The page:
LV Life Editor
Just about everyone who has set foot on the University of La Verne campus in the past 24 years knows – or has at least heard of – Eric Bishop.
Unfortunately for the University, today will be Bishop’s final day as the associate dean of academic support and retention-matriculation services at La Verne.
Bishop will begin work on Monday as the director of the Chaffey College Fontana Campus.
“It’s great for Eric, but bad for us,” Gary Colby, professor of photography, said.
“He will be truly missed,” Colby added.
Bishop has been at La Verne for the past 21 out of 24 years as either a student or faculty member. Half of his entire life has been spent on the University of La Verne campus.
Bishop graduated from the University of La Verne in 1988 with a bachelor’s degree in journalism.
Bishop was hired that summer as the communications assistant in the journalism program.
He maintained the position for about two years while working on his master’s degree in communications from ULV, but left in 1991 to pursue other opportunities.
Bishop could not stay away from La Verne very long and returned to work in the library and assist in coaching the women’s basketball team.
In 1994 he was hired as a full-time faculty member as assistant professor of journalism and was the Campus Times adviser for seven years.
During that time, Bishop achieved one of his goals when the Campus Times received an All-American recognition from the Associated Collegiate Press.
“I like what La Verne represents,” Bishop said.
In 2001 Bishop became director of academic advising and student retention and was later promoted to associate dean of academic support and retention-matriculation service.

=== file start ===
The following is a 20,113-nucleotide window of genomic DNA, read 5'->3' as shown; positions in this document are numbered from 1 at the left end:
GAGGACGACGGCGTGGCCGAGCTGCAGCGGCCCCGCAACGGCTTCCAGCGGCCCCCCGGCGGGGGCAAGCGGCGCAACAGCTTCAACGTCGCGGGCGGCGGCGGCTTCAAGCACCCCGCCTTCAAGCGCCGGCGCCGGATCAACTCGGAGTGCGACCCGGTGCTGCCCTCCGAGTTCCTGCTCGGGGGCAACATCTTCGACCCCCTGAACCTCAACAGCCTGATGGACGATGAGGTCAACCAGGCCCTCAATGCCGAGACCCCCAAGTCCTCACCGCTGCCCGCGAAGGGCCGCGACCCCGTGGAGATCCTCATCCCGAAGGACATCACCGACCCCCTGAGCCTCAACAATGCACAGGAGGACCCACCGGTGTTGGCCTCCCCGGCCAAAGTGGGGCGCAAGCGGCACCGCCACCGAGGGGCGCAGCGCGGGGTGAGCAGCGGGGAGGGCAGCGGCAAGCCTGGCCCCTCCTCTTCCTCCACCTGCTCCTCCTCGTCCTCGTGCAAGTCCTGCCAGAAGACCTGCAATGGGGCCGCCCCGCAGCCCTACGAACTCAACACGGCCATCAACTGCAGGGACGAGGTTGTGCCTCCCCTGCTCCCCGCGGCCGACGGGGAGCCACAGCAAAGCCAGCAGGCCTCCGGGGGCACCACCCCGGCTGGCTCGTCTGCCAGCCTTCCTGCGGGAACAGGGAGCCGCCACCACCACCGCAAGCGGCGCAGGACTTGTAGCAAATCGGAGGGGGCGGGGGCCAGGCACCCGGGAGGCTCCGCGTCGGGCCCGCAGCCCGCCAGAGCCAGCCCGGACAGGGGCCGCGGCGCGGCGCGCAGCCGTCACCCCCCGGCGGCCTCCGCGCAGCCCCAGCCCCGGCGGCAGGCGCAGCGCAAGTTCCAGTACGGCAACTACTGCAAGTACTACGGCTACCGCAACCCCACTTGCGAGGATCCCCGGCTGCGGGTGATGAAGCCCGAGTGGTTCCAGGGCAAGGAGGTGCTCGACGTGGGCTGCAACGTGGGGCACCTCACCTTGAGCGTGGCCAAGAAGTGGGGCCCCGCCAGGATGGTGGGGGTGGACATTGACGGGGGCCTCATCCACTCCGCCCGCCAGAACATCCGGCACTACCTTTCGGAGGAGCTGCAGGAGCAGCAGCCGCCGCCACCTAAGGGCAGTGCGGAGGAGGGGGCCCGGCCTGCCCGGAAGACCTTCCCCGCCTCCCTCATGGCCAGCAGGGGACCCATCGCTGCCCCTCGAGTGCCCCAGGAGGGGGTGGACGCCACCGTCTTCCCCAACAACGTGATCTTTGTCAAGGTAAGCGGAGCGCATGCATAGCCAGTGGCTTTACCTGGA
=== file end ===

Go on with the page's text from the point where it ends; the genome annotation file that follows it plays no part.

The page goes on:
Bishop became so much more than that to students, parents, faculty and alumni by providing guidance, support, a helping hand and sometimes just a listening ear.
“Most people would describe him as a teddy bear, but I would describe him as a father figure,” said Jonathan Fitzhugh, a senior accounting major and president of the Associated Students of the University of La Verne.
Whatever problem, question or concern students were faced with, Bishop was always willing to help and would not give up until it was settled.
Going to a four-year university is not an easy task and whenever students hit a bump in the road or fell in a slump, Bishop was always one person they could count on to help them get back on their feet.
The best thing about it was that he did it with a smile.
“I’m going to miss those big, make it all better Eric Bishop hugs,” said Chanel Kaufman, junior economics and spanish major.
Bishop has also served as a role model for some of the students.
“Being an African-American male, it’s encouraging and uplifting to see another African-American male carrying himself in such a positive way,” Fitzhugh said.
Although the University of La Verne will be loosing a valued faculty member and friend, Bishop will be pursuing his own goal of ultimately becoming a college president or provost.
“It is an opportunity for growth and expansion,” Bishop said.
“I’m sad he is leaving but it will be a good step in his career,” Shane Rodrigues, radio-TV operations manager, said.
“I hope I can make an impact there similar to what people say I have done here,” Bishop said.
What Bishop will miss most about La Verne is the students and the diversity that they have to offer.
The move will not only affect many at ULV but will also have a more personal impact.
“In no way form or fashion do I think this move is going to be easy,” Bishop said.
On Tuesday more than 75 students turned out at a dessert reception, sponsored by ASULV, where they had an opportunity to share stories, memories and to say goodbye to Bishop.
“I think we had a good turnout,” Fitzhugh said.
Bishop may no longer be a University of La Verne faculty member but he still is an alumnus, so plan on seeing him around.
Madison Steff can be reached at email@example.com.